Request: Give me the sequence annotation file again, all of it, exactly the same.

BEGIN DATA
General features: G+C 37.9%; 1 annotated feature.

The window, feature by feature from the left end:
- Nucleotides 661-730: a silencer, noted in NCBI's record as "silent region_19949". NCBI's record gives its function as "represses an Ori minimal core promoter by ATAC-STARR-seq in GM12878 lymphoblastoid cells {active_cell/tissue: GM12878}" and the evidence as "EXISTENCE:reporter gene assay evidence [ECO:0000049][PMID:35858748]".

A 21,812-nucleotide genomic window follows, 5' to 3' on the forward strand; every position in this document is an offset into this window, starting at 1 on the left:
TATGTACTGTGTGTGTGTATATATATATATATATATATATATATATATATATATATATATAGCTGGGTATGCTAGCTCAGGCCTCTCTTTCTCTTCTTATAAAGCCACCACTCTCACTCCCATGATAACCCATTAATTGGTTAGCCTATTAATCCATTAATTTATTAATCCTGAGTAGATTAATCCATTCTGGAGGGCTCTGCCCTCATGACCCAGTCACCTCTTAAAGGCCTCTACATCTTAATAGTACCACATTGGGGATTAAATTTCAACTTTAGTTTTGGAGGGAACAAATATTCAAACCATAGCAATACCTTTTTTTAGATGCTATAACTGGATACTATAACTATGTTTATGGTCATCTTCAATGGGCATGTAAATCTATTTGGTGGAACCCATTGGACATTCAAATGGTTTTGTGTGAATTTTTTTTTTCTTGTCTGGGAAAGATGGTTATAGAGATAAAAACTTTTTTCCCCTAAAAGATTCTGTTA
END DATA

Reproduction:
General features: G+C 37.9%; 1 annotated feature.

The window, feature by feature from the left end:
- Nucleotides 661-730: a silencer, noted in NCBI's record as "silent region_19949". NCBI's record gives its function as "represses an Ori minimal core promoter by ATAC-STARR-seq in GM12878 lymphoblastoid cells {active_cell/tissue: GM12878}" and the evidence as "EXISTENCE:reporter gene assay evidence [ECO:0000049][PMID:35858748]".

A 21,812-nucleotide genomic window follows, 5' to 3' on the forward strand; every position in this document is an offset into this window, starting at 1 on the left:
TATGTACTGTGTGTGTGTATATATATATATATATATATATATATATATATATATATATATAGCTGGGTATGCTAGCTCAGGCCTCTCTTTCTCTTCTTATAAAGCCACCACTCTCACTCCCATGATAACCCATTAATTGGTTAGCCTATTAATCCATTAATTTATTAATCCTGAGTAGATTAATCCATTCTGGAGGGCTCTGCCCTCATGACCCAGTCACCTCTTAAAGGCCTCTACATCTTAATAGTACCACATTGGGGATTAAATTTCAACTTTAGTTTTGGAGGGAACAAATATTCAAACCATAGCAATACCTTTTTTTAGATGCTATAACTGGATACTATAACTATGTTTATGGTCATCTTCAATGGGCATGTAAATCTATTTGGTGGAACCCATTGGACATTCAAATGGTTTTGTGTGAATTTTTTTTTTCTTGTCTGGGAAAGATGGTTATAGAGATAAAAACTTTTTTCCCCTAAAAGATTCTGTTA